With Halloween once again upon us, my critical eye returns to things that are (or at one point were intended to be) spooky. As last year’s take was about movies, I’m shifting my focus to games.
I’m not a guy who gets creeped out easily. A straight-up spook is even rarer. I’m not some amazingly invincible person, it just usually takes a lot to get to me. But these games made it look easy, and none were as easy as:
Alien versus Predator Gold
This game was a masterpiece ahead of its own time. Its emphasis on atmosphere combined with the divergent gameplay for marines, aliens and predators made for a comprehensive experience. The weirdness you feel as an alien and how unstoppable you feel as a predator makes the vulnerability you feel when you play an ugly bag of mostly water all the more stark.
There is, of course, no fear playing the alien or predator campaigns. There’s no jump scares, they can see in the dark and have very beefy health gauges. Marines, on the other hand, can barely see a thing in the almost entirely darkened environs. If an enemy gets the drop on you, you’ll probably only have a sliver of health left when you emerge from the fight. You could cut tenseness with a knife; there is no point in the game in which a marine can breathe easy or is safe and secure from a quick death.
…And then there’s the facehuggers. Tiny, floor crawling, nearly silent creatures with the power to one-hit-KO you by latching onto your face. They’re easy to overlook and difficult to hit without a flamethrower or the smart gun. But when they do get you (and they’ll get you often), they do so in the games most immersive, largest jump scare it has: the sudden, tendrilly appearance completely cover your field of view as though somebody had unexpectedly dropped a tarantula on your face.
The game is very good about not throwing facehuggers at you right away. They build up the tension with some more pedestrian ambushes and dark chambers so you are very much so focused on looking around, paradoxically putting you in a state where you are more prone to being jumped.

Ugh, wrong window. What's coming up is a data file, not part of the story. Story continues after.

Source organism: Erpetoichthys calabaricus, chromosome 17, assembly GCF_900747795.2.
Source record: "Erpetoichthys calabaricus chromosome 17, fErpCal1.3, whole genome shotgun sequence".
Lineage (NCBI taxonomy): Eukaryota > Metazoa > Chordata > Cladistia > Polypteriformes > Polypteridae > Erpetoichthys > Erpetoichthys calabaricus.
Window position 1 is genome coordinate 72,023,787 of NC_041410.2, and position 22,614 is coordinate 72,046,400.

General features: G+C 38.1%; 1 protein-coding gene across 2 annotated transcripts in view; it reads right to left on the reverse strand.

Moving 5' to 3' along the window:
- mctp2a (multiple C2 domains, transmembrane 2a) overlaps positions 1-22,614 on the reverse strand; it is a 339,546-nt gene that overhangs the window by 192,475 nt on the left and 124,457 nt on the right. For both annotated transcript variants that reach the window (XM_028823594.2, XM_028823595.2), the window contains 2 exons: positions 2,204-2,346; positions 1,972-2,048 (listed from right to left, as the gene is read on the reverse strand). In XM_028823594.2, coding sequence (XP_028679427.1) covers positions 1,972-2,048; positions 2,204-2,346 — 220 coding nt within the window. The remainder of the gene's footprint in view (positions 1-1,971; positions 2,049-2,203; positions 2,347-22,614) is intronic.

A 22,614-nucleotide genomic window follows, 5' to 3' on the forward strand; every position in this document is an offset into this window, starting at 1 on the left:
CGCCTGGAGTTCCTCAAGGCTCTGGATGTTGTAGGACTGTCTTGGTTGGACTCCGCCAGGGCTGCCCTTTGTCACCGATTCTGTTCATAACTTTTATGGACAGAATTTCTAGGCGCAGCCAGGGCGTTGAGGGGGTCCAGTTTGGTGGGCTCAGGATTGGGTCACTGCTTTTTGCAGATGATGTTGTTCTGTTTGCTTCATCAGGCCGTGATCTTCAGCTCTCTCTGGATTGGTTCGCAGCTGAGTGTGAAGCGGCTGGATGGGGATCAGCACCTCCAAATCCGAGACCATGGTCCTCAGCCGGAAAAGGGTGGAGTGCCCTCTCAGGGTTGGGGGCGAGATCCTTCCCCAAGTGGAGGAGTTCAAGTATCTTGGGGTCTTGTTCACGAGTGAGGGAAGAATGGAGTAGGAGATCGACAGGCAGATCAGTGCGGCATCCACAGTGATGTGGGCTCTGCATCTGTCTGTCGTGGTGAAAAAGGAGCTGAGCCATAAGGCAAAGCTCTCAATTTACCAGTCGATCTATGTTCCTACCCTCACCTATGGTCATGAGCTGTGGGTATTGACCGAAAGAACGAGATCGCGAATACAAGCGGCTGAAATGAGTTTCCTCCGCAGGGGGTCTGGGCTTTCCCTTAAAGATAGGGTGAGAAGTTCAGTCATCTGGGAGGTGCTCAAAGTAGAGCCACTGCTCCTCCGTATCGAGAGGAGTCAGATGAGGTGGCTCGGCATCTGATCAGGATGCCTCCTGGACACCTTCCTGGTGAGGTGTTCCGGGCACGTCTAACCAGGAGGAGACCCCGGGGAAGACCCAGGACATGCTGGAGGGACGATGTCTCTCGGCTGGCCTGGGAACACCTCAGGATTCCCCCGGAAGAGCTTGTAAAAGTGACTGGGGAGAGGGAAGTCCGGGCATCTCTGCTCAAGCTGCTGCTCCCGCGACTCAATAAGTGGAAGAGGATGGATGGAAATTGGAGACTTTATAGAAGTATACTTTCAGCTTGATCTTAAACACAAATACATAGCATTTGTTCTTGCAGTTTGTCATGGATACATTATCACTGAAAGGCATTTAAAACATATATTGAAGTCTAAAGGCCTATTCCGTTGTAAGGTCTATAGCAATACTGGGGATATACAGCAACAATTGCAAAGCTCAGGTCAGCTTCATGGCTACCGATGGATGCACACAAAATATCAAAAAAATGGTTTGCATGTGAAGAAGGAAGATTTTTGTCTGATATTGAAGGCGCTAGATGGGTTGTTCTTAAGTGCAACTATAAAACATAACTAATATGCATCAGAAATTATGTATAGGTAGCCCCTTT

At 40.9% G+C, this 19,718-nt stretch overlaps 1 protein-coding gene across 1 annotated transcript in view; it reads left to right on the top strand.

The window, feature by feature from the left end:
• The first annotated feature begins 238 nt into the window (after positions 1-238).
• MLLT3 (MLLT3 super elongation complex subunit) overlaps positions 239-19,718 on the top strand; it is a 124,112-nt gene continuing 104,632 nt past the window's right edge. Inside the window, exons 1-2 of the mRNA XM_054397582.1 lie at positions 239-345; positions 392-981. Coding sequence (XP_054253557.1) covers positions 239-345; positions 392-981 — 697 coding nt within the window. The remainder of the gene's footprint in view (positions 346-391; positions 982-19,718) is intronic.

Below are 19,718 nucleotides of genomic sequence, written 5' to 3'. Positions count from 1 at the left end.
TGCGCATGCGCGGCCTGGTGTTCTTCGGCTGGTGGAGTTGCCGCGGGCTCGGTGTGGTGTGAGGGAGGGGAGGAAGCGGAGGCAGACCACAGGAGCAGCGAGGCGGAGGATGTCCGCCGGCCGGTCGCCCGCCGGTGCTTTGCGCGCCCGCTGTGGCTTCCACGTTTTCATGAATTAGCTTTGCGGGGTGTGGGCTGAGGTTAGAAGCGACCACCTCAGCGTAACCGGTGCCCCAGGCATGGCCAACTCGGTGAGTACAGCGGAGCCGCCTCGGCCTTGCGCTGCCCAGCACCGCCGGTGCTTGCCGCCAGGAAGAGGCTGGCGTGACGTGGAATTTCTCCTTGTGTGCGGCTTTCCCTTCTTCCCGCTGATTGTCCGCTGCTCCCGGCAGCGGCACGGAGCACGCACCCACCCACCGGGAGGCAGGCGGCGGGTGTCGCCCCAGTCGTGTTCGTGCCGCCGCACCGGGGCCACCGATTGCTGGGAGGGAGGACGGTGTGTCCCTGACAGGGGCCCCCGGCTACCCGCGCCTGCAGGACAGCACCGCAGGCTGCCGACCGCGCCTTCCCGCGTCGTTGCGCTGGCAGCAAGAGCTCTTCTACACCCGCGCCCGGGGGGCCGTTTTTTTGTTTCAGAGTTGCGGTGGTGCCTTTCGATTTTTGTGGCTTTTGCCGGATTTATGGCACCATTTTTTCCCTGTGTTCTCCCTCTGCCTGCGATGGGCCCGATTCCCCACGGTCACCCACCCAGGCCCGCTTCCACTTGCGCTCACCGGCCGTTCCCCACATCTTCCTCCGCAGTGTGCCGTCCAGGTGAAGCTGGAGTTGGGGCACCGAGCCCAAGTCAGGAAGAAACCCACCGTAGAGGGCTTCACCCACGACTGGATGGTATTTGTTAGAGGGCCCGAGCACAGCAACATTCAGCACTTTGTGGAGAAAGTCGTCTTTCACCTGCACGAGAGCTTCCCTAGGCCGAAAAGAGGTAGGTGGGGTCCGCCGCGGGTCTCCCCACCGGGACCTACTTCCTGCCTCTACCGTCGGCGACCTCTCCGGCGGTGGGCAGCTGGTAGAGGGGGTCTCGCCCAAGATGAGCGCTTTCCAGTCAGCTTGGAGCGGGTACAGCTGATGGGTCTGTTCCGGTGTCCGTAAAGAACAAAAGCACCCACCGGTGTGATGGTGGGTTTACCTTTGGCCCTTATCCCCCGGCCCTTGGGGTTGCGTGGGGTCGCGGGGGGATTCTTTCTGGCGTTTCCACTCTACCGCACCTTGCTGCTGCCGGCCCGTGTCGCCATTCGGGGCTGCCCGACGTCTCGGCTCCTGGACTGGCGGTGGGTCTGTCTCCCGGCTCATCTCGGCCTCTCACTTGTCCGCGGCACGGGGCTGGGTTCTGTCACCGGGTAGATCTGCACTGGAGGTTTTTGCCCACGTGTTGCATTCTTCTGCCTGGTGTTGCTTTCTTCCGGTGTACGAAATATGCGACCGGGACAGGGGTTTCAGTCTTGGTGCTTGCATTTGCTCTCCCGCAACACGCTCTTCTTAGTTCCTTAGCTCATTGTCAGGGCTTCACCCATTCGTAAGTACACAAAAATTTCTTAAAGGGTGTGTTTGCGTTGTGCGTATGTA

9 Hours, 9 Persons, 9 Doors
It’s very easy to get the bad endings in this game before stumbling your way through. While the game never directly shows gorey demises, the lengthy descriptions of the state of bodies should be squicky enough to put some off their dinner.
But it’s the “Axe Ending” (represented by an axe icon in the ending list) that’ll keep you up a night, all with just a few images, none of which involve corpses.
Unlike 999, Corpse Party has no compunctions against showing mutilated remains. And they’re all children. Add on to that the deplorable state of the hellish dimension, the ghosts, the insanity, and constant imagery similar to that found in 999’s Axe Ending and more deadly bad endings in each chapter than in all of 999, and you’ve got horror amped up far larger than exploration mode’s pixel art suggests.
It wasn’t the gruesome animal transformation scenes. It wasn’t the increasingly copious amount of goo that was melted people everywhere in the pre-rendered backgrounds. It wasn’t even about the progressive body horror that Eve went through.
It was the escape scene after the final boss fight. Especially that time I screwed up and took a wrong turn when it was really late at night. Especially when I was naive enough to think the save point wasn’t a trap.
Perhaps even more so than the marine campaign in Alien vs. Predator Gold, you are never safe in this game.
First, there’s the philosophical horror that all these… things attacking you were once people, and all the parts of those people were still there, contorted. This bit of body horror did actually creep me a bit whenever I thought too long about it.
I didn’t often think too much about it while playing the game, though, as it was difficult to find a time and place where I wasn’t in the fight. One place I thought for sure was safe was working on the upgrade benches. After all, a cardinal rule of video gaming is that when you change screens, nothing happens in the screen you left until you return your focus to it. In time, I came to realize that the bench screens weren’t submenus, but rather a UI element in the game’s environment. So you were still in the game. With the violent, flesh-rending mutated horde.
I’m not sure what you call it when a customary and expected fourth-wall break is instead averted. But it’s a great way to mess with people.